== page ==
for the Shortage of High-Quality Industrial Design Educators
John Novak, Assistant Professor | University of Louisiana, Lafayette
Over the past decade, industrial design has been described repeatedly as one of the hottest career choices of our time. We’ve seen the practice featured on national television, in major business magazines, and in highly publicized exhibits. In spite of the recent economic downturn, many jobs have remained secure, and we have experienced some handsome salary increases as a profession.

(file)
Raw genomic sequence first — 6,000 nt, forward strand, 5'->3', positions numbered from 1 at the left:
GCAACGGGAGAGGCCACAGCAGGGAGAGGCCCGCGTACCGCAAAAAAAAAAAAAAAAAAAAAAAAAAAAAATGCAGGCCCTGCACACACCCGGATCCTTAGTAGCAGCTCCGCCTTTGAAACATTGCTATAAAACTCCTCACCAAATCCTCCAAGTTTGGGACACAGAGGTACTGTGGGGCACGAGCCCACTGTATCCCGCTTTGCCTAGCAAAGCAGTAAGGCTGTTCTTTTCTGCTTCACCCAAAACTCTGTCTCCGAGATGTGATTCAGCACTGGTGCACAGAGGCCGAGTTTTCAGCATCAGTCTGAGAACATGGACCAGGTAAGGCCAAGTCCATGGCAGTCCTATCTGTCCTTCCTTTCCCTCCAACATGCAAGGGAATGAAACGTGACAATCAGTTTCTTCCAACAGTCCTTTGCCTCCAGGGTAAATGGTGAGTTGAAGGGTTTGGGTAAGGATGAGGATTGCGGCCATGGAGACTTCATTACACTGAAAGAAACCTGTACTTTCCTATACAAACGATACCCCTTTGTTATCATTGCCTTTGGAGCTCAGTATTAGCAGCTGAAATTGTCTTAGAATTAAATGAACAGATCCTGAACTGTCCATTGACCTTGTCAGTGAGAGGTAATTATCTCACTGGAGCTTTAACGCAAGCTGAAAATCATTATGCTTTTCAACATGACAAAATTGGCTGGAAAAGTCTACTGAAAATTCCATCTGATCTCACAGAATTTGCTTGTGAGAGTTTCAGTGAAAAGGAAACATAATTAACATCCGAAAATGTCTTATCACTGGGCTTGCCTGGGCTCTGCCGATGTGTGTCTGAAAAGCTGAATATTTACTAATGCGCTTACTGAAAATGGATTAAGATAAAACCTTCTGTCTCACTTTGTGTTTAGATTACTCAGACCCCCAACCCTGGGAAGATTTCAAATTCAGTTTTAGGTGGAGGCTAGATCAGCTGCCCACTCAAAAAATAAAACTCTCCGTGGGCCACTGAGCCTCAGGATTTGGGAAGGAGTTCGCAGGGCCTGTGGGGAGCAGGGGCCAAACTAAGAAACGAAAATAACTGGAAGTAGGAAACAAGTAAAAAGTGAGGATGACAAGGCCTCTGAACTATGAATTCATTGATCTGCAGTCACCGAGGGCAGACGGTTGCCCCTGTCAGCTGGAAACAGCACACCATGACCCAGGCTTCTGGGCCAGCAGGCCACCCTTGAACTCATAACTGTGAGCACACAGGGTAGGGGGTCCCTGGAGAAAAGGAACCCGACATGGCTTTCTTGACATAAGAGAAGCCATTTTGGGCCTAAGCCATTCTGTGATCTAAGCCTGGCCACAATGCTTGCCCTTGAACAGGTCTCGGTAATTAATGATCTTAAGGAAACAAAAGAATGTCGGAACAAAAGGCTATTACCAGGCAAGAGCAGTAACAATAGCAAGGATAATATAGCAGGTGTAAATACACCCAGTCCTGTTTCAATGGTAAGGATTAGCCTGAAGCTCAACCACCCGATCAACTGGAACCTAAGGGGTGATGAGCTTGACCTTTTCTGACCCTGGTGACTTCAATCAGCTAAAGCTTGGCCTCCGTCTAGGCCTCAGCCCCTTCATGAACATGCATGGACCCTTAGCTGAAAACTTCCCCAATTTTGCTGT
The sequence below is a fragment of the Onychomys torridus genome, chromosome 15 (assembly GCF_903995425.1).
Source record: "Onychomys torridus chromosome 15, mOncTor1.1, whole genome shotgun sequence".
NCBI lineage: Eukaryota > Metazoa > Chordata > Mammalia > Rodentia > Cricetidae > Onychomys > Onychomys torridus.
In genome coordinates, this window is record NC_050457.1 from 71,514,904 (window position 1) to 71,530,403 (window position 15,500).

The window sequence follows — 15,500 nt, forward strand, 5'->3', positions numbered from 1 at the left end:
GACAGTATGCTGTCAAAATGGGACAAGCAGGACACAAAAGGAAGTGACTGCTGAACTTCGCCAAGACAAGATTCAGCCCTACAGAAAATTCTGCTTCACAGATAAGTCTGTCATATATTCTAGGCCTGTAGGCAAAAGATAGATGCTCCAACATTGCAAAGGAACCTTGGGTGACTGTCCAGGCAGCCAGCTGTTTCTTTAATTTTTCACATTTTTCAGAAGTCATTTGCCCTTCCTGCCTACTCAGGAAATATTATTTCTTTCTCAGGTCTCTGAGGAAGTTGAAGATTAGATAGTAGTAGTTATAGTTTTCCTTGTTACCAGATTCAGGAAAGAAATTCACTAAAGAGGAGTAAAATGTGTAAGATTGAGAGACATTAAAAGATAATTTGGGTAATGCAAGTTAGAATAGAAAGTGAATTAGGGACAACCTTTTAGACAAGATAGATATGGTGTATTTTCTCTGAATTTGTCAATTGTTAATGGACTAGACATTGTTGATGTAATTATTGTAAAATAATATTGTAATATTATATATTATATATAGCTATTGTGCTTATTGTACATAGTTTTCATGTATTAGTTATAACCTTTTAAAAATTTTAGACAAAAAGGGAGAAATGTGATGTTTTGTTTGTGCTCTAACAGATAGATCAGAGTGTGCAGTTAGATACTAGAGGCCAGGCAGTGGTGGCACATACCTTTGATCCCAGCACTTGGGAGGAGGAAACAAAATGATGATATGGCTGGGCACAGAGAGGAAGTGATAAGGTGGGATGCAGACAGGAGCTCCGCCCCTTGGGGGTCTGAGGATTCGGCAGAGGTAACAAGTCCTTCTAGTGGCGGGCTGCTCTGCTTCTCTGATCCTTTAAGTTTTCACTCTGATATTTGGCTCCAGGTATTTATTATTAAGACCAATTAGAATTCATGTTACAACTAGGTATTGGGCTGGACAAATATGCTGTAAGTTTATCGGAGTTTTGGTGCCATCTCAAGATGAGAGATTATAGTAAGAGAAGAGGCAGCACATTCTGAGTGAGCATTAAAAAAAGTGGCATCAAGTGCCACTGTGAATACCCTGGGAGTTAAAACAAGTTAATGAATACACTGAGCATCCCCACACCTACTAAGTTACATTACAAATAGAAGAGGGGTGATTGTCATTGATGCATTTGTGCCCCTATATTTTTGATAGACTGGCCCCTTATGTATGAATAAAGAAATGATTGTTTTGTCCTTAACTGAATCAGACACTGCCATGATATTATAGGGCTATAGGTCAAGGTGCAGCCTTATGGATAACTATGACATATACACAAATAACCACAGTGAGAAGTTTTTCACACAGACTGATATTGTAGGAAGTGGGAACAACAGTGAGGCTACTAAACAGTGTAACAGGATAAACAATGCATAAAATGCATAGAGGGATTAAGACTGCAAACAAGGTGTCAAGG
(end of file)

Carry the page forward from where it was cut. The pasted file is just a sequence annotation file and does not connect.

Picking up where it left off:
Unfortunately, university industrial design programs nationwide are experiencing difficulties caused by the scarcity of qualified candidates needed to fill vacant faculty positions that are being created by both program growth and the retirement of aging faculty. It seems that universities (where industrial designers may be needed the most) may have forgotten the principles of supply and demand, and are seemingly oblivious to the marketing savvy required to attract talent, which is not limited to the competitive workplace, but to design education as well.
This paper discusses compensation, incentives, tenure, and lifestyle as topics in the text, but in addition to these, perhaps there are other issues that can provide an understanding of why talented designers are not being attracted to education.